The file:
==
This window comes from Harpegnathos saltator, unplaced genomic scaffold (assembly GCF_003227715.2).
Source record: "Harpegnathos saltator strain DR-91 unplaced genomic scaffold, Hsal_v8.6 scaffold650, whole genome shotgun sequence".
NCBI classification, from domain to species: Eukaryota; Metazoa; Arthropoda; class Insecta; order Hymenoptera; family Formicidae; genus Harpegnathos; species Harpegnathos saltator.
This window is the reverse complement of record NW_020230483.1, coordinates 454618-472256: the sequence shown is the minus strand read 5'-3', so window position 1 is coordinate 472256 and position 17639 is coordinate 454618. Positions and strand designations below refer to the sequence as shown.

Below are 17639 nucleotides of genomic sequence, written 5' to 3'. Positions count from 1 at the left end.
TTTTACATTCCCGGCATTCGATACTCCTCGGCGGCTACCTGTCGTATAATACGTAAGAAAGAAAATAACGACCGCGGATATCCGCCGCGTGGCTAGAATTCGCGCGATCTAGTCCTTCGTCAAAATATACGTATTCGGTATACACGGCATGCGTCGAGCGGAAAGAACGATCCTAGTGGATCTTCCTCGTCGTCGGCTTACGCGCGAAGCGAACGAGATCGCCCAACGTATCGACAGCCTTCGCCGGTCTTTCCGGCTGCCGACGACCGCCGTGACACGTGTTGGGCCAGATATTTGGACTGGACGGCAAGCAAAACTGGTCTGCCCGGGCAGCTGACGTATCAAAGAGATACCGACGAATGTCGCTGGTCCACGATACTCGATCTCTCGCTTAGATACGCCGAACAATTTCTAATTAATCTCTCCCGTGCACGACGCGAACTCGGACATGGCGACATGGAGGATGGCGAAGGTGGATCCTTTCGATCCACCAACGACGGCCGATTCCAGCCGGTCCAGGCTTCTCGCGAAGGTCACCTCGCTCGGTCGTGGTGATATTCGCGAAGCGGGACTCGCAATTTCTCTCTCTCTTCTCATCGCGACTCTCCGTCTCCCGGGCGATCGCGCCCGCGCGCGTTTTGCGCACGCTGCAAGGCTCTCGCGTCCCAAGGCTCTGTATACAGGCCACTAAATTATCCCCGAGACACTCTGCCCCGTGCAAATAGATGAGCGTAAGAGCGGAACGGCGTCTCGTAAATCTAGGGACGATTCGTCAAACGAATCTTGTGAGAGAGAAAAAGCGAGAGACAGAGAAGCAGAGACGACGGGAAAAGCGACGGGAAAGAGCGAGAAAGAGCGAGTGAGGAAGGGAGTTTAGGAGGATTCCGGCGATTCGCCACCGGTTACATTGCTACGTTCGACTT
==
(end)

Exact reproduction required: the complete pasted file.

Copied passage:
This window comes from Harpegnathos saltator, unplaced genomic scaffold (assembly GCF_003227715.2).
Source record: "Harpegnathos saltator strain DR-91 unplaced genomic scaffold, Hsal_v8.6 scaffold650, whole genome shotgun sequence".
NCBI classification, from domain to species: Eukaryota; Metazoa; Arthropoda; class Insecta; order Hymenoptera; family Formicidae; genus Harpegnathos; species Harpegnathos saltator.
This window is the reverse complement of record NW_020230483.1, coordinates 454618-472256: the sequence shown is the minus strand read 5'-3', so window position 1 is coordinate 472256 and position 17639 is coordinate 454618. Positions and strand designations below refer to the sequence as shown.

Below are 17639 nucleotides of genomic sequence, written 5' to 3'. Positions count from 1 at the left end.
TTTTACATTCCCGGCATTCGATACTCCTCGGCGGCTACCTGTCGTATAATACGTAAGAAAGAAAATAACGACCGCGGATATCCGCCGCGTGGCTAGAATTCGCGCGATCTAGTCCTTCGTCAAAATATACGTATTCGGTATACACGGCATGCGTCGAGCGGAAAGAACGATCCTAGTGGATCTTCCTCGTCGTCGGCTTACGCGCGAAGCGAACGAGATCGCCCAACGTATCGACAGCCTTCGCCGGTCTTTCCGGCTGCCGACGACCGCCGTGACACGTGTTGGGCCAGATATTTGGACTGGACGGCAAGCAAAACTGGTCTGCCCGGGCAGCTGACGTATCAAAGAGATACCGACGAATGTCGCTGGTCCACGATACTCGATCTCTCGCTTAGATACGCCGAACAATTTCTAATTAATCTCTCCCGTGCACGACGCGAACTCGGACATGGCGACATGGAGGATGGCGAAGGTGGATCCTTTCGATCCACCAACGACGGCCGATTCCAGCCGGTCCAGGCTTCTCGCGAAGGTCACCTCGCTCGGTCGTGGTGATATTCGCGAAGCGGGACTCGCAATTTCTCTCTCTCTTCTCATCGCGACTCTCCGTCTCCCGGGCGATCGCGCCCGCGCGCGTTTTGCGCACGCTGCAAGGCTCTCGCGTCCCAAGGCTCTGTATACAGGCCACTAAATTATCCCCGAGACACTCTGCCCCGTGCAAATAGATGAGCGTAAGAGCGGAACGGCGTCTCGTAAATCTAGGGACGATTCGTCAAACGAATCTTGTGAGAGAGAAAAAGCGAGAGACAGAGAAGCAGAGACGACGGGAAAAGCGACGGGAAAGAGCGAGAAAGAGCGAGTGAGGAAGGGAGTTTAGGAGGATTCCGGCGATTCGCCACCGGTTACATTGCTACGTTCGACTT